Amabile And Kramer’s Progress Theory: Using Small Wins To Enhance Motivation
As a manager, you have probably thought for hours on end on how to motivate, inspire, and drive innovative work in your team.
Most managers think that the most effective ways of doing this include things such as using incentives, such as bonuses, commissions, and other rewards, recognizing your employees for their effort, providing support, and creating a positive, exciting work place (explains why lots of companies are obsessed with adding pool tables, football tables, bean bags, and gyms to their offices).
In one survey, which was published on HBR, researchers talked to over 600 managers from several companies and asked them to rank the impact of five common workplace factors on the impact of employee motivation and emotions.
These five factors are incentives, clear goals, interpersonal support, recognition, and support for making progress. Majority of the managers believed that the most important factor that has an influence on employee motivation and emotions is recognition (either public or private) for good work done.
If you are struggling with employee motivation, you might be inclined to lean towards recognition, as well as other common approaches to motivation, such as giving incentives to your team.
However, if you want to effectively motivate your employees, it might be time to consider other approaches to employee motivation.
One of these approaches – and probably the most effective employee motivation technique – is Amabile and Kramer’s Progress Theory.
This theory is based on research which shows that people’s motivation is greatly influenced by how they complete their work, as well as research on the impact of “small wins” on employee performance and motivation.
DEFINING AMABILE AND KRAMER’S PROGRESS THEORY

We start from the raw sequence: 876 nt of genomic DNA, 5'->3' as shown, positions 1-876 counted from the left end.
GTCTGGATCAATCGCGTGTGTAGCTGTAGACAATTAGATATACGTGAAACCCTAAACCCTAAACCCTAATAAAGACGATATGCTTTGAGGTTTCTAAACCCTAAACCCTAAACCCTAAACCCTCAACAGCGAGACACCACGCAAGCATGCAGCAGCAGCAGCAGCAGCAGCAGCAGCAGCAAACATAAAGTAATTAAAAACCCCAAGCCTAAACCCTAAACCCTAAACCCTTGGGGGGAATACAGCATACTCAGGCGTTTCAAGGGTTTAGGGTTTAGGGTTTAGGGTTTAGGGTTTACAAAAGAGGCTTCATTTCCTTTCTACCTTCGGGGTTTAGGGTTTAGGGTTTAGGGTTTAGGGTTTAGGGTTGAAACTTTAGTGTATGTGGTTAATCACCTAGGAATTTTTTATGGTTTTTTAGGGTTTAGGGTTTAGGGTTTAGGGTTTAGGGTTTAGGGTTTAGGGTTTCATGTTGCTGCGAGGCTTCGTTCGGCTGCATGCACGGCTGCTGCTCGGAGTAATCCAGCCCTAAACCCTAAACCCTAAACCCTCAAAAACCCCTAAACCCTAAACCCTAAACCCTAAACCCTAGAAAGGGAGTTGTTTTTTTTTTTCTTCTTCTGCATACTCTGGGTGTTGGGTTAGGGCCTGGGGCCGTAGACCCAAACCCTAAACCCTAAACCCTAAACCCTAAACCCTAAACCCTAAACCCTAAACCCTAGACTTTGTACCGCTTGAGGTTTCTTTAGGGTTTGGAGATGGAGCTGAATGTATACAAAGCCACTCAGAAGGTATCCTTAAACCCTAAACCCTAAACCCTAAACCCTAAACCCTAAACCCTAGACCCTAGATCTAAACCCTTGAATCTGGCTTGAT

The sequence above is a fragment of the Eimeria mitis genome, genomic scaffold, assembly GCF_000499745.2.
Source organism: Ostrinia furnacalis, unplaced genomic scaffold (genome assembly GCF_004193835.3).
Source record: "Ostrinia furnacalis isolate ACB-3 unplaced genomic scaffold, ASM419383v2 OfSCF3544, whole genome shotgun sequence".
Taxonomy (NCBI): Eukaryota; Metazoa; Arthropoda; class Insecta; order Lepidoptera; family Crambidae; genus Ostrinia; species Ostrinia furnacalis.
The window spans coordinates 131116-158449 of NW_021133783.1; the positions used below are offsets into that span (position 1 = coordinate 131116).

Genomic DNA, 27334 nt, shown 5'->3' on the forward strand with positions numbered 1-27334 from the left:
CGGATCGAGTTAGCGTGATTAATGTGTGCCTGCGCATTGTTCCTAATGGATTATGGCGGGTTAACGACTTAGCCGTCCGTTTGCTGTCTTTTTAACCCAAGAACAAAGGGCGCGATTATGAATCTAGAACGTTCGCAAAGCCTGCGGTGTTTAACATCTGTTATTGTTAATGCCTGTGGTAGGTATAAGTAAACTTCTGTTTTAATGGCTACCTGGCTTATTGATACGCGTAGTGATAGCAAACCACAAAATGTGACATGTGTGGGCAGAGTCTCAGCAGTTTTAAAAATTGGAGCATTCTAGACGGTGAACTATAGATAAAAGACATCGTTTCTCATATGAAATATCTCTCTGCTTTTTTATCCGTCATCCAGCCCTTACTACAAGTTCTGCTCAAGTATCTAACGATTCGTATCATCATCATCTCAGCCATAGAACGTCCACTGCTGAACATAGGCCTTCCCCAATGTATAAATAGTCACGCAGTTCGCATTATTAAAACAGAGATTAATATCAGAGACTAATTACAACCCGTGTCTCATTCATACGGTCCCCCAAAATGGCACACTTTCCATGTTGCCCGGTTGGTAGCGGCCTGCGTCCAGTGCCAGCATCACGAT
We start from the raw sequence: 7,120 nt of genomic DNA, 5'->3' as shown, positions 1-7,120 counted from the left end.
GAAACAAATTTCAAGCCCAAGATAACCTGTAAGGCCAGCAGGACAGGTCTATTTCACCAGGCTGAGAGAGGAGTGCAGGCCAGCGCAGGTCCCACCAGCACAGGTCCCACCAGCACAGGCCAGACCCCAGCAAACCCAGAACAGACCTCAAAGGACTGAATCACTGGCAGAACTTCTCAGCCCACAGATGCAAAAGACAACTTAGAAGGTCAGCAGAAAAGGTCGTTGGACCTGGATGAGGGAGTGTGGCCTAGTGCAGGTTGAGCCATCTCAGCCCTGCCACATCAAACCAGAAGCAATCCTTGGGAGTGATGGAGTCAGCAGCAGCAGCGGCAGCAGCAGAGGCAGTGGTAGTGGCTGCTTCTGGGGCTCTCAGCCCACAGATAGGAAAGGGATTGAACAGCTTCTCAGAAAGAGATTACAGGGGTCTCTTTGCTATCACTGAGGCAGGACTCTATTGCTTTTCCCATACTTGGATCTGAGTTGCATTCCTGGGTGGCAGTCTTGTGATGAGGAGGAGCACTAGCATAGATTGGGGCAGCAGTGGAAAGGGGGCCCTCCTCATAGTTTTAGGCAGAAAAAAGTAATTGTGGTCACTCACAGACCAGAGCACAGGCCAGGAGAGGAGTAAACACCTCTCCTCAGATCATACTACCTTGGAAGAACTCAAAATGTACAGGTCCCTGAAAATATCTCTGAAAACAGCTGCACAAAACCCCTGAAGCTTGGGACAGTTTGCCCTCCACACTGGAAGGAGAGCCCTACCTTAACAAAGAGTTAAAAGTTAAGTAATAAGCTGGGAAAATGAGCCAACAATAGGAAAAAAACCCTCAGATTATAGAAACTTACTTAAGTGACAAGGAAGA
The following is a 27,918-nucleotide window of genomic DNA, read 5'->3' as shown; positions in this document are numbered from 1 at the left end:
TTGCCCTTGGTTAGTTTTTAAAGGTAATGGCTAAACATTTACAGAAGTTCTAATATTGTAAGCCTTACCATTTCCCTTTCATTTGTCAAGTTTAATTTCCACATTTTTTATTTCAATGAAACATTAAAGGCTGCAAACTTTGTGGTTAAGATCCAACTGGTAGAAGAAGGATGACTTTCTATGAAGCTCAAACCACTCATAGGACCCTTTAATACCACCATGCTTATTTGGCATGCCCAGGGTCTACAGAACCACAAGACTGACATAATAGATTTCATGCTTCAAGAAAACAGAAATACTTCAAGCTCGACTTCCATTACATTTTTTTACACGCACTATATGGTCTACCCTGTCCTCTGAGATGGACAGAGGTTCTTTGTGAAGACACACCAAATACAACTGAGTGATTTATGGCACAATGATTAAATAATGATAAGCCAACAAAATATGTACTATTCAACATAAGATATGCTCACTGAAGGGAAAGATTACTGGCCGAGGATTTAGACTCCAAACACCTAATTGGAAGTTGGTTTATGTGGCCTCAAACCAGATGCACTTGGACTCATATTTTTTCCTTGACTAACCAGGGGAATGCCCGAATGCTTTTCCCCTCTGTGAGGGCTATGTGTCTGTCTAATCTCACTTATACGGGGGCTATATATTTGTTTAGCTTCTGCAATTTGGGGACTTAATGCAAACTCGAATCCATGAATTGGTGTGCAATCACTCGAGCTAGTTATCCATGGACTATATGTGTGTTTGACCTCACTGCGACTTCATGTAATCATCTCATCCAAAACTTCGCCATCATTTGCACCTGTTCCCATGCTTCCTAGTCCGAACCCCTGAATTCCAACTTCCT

Amabile and Kramer’s Progress Theory was put forward by Professors Teresa Amabile and Steven Kramer in their 2011 book “The Progress Principle,” which takes an in-depth look at the impact of progress on performance.
In their research, the two professors had 238 participants who were drawn from seven major organizations and spanned across 26 project teams involved in projects that required creativity – such as solving a Hotel chain’s complex IT problems and inventing kitchen gadgets.
The professors asked the participants to keep an anonymous diary for about four months on average, highlighting their experiences each day.
In particular, the participants were asked to highlight their motivation levels each day, their moods and emotions during the day, their perception of the work environment that day, the tasks they were involved in that day, as well as the things that stood out in their minds that day.
By the end of the study period, the researchers had collected over 12,000 separate diary entries, which they used to perform an analysis of the employees motivation, emotion, and perception levels – which the researchers termed as a person’s inner work life – and the impact of this inner work life on the employees’ performance, and in particular, how it affected an employee’s productivity, creativity, collegiality, and engagement.
Amabile and Kramer found that when the three components of inner work life – motivation, emotions, and perception – improved, they were accompanied by a positive change in the four components of the employee’s workplace performance – productivity, creativity, collegiality, and engagement.
However, this was to be expected. The bigger question was, what factors led to a positive change in the three components of a person’s inner work life?
The answer to this question was astounding! In contrary to common perceptions that the drivers for motivation and workplace success are factors like pressure, fear, or the possibility of reward, the researchers found that the three components of inner work life – and therefore the employees’ workplace performance – was driven by progress.
An analysis of the more than 12,000 diary entries showed that most employees experienced high levels of motivation and positive emotions more frequently on the days that they had made some progress in their work, regardless of the level of progress.
For instance, one information systems professional wrote in one of her daily dairy that on that particular day, she felt happy and relieved because she had finally figured out why something she had been working on hadn’t been working correctly.
The analysis of the dairy entries further showed that on 76% of what the participants considered to be good days (when their moods and emotions were high, and when they had a positive perception of the work environment), they reported having made progress in some aspect of their work.
Conversely, progress only appeared on 25% of what the participants considered to be their worst days.